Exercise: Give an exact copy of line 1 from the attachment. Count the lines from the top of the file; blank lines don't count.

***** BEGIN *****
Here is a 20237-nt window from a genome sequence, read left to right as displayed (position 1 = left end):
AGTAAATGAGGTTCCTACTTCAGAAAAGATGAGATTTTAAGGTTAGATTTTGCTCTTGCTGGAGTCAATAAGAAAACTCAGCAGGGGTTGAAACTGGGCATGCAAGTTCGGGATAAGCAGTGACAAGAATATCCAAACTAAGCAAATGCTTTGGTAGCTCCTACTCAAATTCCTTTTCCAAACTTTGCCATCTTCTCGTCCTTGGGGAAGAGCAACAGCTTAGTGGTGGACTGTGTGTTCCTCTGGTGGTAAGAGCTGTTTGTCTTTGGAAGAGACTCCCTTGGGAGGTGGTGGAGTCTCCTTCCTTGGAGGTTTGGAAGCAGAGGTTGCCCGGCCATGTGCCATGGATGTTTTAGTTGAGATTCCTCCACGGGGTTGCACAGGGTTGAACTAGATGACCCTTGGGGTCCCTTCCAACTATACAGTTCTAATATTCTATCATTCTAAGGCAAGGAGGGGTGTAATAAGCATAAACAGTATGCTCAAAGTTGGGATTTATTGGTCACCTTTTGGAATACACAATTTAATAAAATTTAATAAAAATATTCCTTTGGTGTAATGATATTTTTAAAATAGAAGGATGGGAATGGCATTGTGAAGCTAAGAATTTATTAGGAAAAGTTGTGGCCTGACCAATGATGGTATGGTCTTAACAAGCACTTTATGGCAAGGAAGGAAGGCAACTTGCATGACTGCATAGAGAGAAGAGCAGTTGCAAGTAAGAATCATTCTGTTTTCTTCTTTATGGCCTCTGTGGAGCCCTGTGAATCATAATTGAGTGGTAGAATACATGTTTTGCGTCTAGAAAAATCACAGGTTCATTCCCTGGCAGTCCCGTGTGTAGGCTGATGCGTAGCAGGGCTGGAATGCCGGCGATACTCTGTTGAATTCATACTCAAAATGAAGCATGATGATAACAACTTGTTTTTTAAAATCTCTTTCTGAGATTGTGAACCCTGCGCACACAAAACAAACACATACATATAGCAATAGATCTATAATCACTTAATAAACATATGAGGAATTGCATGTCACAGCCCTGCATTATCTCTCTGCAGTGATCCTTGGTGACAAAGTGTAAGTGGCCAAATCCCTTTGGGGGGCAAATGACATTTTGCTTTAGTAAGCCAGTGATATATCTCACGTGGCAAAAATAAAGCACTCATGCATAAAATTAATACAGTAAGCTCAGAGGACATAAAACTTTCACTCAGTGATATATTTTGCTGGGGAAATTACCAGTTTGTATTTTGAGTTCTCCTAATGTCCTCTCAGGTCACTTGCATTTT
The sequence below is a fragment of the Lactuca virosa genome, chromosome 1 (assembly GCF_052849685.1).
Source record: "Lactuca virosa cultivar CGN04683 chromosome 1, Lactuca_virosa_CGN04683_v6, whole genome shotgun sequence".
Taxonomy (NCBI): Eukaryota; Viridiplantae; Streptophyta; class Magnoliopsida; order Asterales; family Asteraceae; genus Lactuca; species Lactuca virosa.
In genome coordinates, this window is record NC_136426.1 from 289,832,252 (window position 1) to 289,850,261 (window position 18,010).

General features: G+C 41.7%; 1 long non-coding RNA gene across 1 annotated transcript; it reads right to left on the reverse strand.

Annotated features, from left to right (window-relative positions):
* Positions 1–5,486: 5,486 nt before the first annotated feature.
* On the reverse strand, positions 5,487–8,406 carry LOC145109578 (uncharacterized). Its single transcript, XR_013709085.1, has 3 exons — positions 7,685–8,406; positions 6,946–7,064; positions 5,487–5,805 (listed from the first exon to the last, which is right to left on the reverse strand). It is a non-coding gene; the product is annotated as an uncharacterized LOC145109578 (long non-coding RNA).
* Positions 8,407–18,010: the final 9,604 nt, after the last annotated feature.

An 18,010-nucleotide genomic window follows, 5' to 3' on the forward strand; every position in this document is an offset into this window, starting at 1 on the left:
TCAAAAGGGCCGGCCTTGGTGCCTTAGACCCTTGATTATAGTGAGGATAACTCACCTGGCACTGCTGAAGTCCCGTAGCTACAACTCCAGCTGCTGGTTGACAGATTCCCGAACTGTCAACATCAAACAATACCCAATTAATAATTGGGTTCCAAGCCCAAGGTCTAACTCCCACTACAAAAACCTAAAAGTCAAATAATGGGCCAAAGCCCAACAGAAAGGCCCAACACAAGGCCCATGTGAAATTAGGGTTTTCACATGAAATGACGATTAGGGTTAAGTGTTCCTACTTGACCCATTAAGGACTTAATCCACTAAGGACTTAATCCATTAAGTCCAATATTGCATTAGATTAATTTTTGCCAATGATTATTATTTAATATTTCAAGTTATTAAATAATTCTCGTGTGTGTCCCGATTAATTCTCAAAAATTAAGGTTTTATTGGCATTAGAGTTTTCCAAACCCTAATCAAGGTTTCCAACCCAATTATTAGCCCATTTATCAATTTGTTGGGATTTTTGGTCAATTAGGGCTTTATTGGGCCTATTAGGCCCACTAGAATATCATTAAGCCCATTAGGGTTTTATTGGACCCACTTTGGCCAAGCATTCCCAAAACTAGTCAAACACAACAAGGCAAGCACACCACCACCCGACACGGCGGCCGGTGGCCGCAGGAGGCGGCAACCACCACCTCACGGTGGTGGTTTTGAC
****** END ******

Here is a 20237-nt window from a genome sequence, read left to right as displayed (position 1 = left end):